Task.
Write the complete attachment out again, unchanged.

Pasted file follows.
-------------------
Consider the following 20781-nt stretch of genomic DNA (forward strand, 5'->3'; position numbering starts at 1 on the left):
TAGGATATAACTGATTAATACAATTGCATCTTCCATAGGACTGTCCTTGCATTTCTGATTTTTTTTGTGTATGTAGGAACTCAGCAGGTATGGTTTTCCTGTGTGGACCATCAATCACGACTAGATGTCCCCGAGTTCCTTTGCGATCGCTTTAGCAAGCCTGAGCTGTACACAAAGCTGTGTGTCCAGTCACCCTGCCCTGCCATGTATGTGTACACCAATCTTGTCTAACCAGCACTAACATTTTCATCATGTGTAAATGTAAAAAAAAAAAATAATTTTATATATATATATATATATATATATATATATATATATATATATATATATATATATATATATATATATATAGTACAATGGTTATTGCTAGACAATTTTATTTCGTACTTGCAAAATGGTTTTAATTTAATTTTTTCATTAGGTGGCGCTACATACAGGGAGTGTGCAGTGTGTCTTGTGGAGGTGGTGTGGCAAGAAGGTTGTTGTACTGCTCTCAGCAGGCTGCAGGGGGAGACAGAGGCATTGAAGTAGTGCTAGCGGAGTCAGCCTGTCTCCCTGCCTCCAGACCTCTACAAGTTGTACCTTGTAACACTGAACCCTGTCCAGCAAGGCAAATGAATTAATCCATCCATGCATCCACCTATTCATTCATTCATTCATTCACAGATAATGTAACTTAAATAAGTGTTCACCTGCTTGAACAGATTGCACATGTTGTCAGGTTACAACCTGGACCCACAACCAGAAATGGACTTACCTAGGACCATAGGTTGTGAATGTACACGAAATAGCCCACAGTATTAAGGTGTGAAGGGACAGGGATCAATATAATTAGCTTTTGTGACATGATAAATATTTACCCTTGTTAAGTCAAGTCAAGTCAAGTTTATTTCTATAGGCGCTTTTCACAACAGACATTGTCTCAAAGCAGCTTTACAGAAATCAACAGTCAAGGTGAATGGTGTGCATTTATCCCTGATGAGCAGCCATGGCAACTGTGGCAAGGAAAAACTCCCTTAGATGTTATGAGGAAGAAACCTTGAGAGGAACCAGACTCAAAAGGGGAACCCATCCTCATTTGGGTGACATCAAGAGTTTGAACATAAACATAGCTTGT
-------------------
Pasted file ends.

Consider the following 20781-nt stretch of genomic DNA (forward strand, 5'->3'; position numbering starts at 1 on the left):
TAGGATATAACTGATTAATACAATTGCATCTTCCATAGGACTGTCCTTGCATTTCTGATTTTTTTTGTGTATGTAGGAACTCAGCAGGTATGGTTTTCCTGTGTGGACCATCAATCACGACTAGATGTCCCCGAGTTCCTTTGCGATCGCTTTAGCAAGCCTGAGCTGTACACAAAGCTGTGTGTCCAGTCACCCTGCCCTGCCATGTATGTGTACACCAATCTTGTCTAACCAGCACTAACATTTTCATCATGTGTAAATGTAAAAAAAAAAAATAATTTTATATATATATATATATATATATATATATATATATATATATATATATATATATATATATATATATATATAGTACAATGGTTATTGCTAGACAATTTTATTTCGTACTTGCAAAATGGTTTTAATTTAATTTTTTCATTAGGTGGCGCTACATACAGGGAGTGTGCAGTGTGTCTTGTGGAGGTGGTGTGGCAAGAAGGTTGTTGTACTGCTCTCAGCAGGCTGCAGGGGGAGACAGAGGCATTGAAGTAGTGCTAGCGGAGTCAGCCTGTCTCCCTGCCTCCAGACCTCTACAAGTTGTACCTTGTAACACTGAACCCTGTCCAGCAAGGCAAATGAATTAATCCATCCATGCATCCACCTATTCATTCATTCATTCATTCACAGATAATGTAACTTAAATAAGTGTTCACCTGCTTGAACAGATTGCACATGTTGTCAGGTTACAACCTGGACCCACAACCAGAAATGGACTTACCTAGGACCATAGGTTGTGAATGTACACGAAATAGCCCACAGTATTAAGGTGTGAAGGGACAGGGATCAATATAATTAGCTTTTGTGACATGATAAATATTTACCCTTGTTAAGTCAAGTCAAGTCAAGTTTATTTCTATAGGCGCTTTTCACAACAGACATTGTCTCAAAGCAGCTTTACAGAAATCAACAGTCAAGGTGAATGGTGTGCATTTATCCCTGATGAGCAGCCATGGCAACTGTGGCAAGGAAAAACTCCCTTAGATGTTATGAGGAAGAAACCTTGAGAGGAACCAGACTCAAAAGGGGAACCCATCCTCATTTGGGTGACATCAAGAGTTTGAACATAAACATAGCTTGT